Tuesday, October 21, 2014
Inquirer Daily News

Gun bill clears first hurdle

WASHINGTON -- It was a procedural vote, part of the senate's arcane process, but it brought tears to the eyes of family members of those killed in Newtown in December.

Gun bill clears first hurdle

WASHINGTON -- It was a procedural vote, part of the senate's arcane process, but it brought tears to the eyes of family members of those killed in Newtown in December.

The Senate voted Thursday morning to take the first step toward considering the background check bill sponsored by Pennsylvania Sen. Pat Toomey, a Republican, and West Virginia's Joe Manchin, a Democrat. While the vote will only allow debate to move ahead, it opens the door to up-or-down votes on the background check bill as well contentious plans to ban assault weapons and high-capacity gun magazines. Those debates are expected in the coming weeks.

Needing 60 votes to overcome a Republican filibuster threat, the Senate voted 68-31 to move ahead -- with 16 GOP senators joining Democrats to overcome the potential procedural blockade.

Toomey, Sen. Bob Casey (D., Pa.) and Sen. Bob Menendez (D., N.J.) all voted to take the next procedural step. Sen. Frank Lautenberg (D., N.J.), a longtime advocate for tougher gun laws, was absent as he deals with health problems.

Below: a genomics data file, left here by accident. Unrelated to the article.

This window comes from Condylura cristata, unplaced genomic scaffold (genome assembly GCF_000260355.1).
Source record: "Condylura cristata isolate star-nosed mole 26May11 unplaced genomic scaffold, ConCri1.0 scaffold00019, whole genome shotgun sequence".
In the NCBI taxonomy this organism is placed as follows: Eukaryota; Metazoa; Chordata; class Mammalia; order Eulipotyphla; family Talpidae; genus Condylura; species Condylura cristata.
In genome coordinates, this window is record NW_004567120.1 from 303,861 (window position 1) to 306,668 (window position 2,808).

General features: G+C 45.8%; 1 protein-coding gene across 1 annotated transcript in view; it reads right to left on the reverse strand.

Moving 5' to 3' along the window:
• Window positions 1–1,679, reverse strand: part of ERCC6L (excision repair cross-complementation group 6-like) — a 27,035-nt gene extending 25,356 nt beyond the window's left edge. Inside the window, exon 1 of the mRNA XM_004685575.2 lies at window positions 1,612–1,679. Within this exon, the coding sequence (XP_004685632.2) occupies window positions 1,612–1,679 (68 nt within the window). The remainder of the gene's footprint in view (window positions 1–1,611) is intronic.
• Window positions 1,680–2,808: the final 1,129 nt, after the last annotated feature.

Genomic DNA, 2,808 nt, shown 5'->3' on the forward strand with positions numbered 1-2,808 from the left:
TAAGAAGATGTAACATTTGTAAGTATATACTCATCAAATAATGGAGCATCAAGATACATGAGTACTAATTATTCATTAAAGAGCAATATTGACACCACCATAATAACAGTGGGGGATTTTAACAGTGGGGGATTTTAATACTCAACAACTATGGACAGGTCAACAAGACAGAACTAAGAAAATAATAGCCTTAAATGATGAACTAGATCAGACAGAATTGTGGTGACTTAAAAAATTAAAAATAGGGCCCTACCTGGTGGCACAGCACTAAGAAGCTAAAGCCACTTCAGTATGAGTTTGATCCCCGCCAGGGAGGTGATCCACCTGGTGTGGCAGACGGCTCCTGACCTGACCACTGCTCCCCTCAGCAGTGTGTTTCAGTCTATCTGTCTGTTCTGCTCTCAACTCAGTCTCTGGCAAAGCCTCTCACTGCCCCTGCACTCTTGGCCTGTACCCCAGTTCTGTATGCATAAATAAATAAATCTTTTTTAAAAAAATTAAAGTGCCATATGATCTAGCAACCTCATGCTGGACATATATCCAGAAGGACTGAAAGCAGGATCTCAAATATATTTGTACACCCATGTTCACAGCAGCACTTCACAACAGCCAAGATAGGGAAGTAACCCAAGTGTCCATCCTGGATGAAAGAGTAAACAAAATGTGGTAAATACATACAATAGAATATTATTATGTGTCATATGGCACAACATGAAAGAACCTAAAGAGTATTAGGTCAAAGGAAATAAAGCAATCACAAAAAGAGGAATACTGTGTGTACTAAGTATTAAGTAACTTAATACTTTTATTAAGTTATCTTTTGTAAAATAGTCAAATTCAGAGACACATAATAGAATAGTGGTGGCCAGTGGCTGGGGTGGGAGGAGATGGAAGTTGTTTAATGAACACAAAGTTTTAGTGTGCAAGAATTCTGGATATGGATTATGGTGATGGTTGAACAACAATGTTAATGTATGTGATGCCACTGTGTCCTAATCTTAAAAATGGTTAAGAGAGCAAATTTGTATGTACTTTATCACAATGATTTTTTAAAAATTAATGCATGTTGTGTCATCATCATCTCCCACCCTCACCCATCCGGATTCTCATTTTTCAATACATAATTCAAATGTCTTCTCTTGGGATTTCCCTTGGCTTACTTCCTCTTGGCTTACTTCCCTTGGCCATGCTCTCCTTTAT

Newtown family members watched from the gallery above.

Toomey huddled with Manchin during much of the vote and then the two spoke with Senate Majority Leader Harry Reid (D., Nev.). Their plan, unveiled Wednesday, will likely reach the senate floor next week, though debate could take weeks as both sides offer amendments.

"The reaction's been mixed," in Pennsylvania, Toomey said. "Its run the entire spectrum from people who are very, very pleased and very supportive and people who are not at all pleased."

"I do believe, however, the more people learn about what this bill actually does, how it does it, how reasonable it is, the fact that it doesn't undermine any law-abiding citizen's second amendment rights, I think support will grow," Toomey said.

In case you missed these earlier stories/posts:

-- Toomey is an unlikely senator to change the course of the debate on guns.

-- Three Philly-area House Republicans have already praised Toomey's plan, potentially providing key support in the GOP controlled chamber.

Jonathan Tamari
About this blog

Jonathan Tamari is the Inquirer’s Washington correspondent. He writes about the lawmakers, politics and policy that affect Philadelphia, Pennsylvania and New Jersey.

Tamari previously covered the Philadelphia Eagles and the NFL. Before that he worked in Trenton, reporting on the characters and color of New Jersey state government. He lives in Washington.

Reach Jonathan at jtamari@phillynews.com.

Jonathan Tamari
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